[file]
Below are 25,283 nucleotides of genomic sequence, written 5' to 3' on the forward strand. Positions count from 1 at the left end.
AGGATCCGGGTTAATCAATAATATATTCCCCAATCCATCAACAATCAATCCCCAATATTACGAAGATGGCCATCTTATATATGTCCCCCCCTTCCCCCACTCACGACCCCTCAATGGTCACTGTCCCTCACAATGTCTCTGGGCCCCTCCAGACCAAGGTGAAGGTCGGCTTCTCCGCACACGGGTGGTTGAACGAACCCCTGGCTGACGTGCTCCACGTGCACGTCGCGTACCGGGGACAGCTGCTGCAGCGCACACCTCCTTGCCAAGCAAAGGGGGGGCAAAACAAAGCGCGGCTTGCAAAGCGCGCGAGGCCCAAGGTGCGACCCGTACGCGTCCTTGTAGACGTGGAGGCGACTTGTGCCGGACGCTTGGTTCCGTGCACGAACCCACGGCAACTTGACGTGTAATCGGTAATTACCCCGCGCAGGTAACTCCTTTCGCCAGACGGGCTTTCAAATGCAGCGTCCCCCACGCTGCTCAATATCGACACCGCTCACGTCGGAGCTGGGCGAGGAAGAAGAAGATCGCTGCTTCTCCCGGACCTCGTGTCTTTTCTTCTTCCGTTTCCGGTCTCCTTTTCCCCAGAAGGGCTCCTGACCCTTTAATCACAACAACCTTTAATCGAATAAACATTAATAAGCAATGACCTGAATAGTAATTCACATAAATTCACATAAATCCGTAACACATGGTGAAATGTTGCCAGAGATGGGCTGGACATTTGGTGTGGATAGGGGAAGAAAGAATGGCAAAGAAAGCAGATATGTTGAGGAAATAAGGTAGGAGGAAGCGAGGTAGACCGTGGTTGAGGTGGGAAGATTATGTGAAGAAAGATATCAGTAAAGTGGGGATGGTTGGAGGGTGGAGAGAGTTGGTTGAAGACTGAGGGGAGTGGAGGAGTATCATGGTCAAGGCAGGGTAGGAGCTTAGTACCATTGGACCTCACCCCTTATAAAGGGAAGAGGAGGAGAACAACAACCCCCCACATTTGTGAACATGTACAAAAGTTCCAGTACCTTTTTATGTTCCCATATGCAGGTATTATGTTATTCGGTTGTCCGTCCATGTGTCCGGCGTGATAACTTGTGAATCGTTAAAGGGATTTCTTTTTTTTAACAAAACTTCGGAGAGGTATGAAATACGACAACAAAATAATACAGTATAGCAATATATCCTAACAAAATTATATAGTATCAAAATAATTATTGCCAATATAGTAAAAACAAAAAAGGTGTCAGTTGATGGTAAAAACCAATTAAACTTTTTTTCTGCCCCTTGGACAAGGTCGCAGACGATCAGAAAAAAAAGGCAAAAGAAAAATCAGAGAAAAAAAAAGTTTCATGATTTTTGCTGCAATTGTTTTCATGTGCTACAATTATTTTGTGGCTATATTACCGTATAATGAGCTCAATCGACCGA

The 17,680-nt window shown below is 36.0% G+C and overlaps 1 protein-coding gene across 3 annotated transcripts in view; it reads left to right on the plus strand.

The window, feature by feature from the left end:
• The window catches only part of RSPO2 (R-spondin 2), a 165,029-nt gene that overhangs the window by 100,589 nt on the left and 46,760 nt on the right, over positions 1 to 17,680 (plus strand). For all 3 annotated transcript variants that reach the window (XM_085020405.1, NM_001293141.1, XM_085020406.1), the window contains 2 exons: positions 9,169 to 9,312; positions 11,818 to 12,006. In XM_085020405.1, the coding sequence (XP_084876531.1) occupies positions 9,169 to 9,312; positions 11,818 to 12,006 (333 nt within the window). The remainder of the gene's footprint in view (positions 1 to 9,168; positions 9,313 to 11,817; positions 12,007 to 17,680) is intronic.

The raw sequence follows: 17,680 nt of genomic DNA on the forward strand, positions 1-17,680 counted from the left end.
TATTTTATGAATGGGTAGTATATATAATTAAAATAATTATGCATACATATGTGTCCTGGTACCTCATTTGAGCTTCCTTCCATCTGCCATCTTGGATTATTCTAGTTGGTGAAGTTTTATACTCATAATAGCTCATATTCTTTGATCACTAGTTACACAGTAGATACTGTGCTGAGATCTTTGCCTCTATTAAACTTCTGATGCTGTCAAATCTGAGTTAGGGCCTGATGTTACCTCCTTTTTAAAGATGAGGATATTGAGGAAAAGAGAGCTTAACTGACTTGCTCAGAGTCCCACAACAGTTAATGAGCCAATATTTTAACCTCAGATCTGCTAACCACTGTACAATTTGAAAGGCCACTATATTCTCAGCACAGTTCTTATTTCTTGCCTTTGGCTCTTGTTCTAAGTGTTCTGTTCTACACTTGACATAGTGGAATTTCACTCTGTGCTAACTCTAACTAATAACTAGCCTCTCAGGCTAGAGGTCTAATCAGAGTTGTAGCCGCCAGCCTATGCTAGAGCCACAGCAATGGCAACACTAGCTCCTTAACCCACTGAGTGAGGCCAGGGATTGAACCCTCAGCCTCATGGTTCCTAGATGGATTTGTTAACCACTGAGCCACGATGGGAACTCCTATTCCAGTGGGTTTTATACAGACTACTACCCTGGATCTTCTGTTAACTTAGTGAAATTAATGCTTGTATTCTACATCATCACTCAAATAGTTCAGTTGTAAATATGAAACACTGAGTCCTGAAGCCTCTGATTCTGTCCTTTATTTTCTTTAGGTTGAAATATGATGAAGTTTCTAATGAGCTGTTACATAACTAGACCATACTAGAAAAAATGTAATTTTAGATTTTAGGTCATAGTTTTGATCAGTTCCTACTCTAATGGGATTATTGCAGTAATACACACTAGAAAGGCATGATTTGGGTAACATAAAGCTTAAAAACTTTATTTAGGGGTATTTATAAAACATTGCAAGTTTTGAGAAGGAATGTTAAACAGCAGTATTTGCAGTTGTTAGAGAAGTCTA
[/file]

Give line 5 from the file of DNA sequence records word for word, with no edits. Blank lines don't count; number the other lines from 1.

• The window catches only part of RSPO2 (R-spondin 2), a 165,029-nt gene that overhangs the window by 100,589 nt on the left and 46,760 nt on the right, over positions 1 to 17,680 (plus strand). For all 3 annotated transcript variants that reach the window (XM_085020405.1, NM_001293141.1, XM_085020406.1), the window contains 2 exons: positions 9,169 to 9,312; positions 11,818 to 12,006. In XM_085020405.1, the coding sequence (XP_084876531.1) occupies positions 9,169 to 9,312; positions 11,818 to 12,006 (333 nt within the window). The remainder of the gene's footprint in view (positions 1 to 9,168; positions 9,313 to 11,817; positions 12,007 to 17,680) is intronic.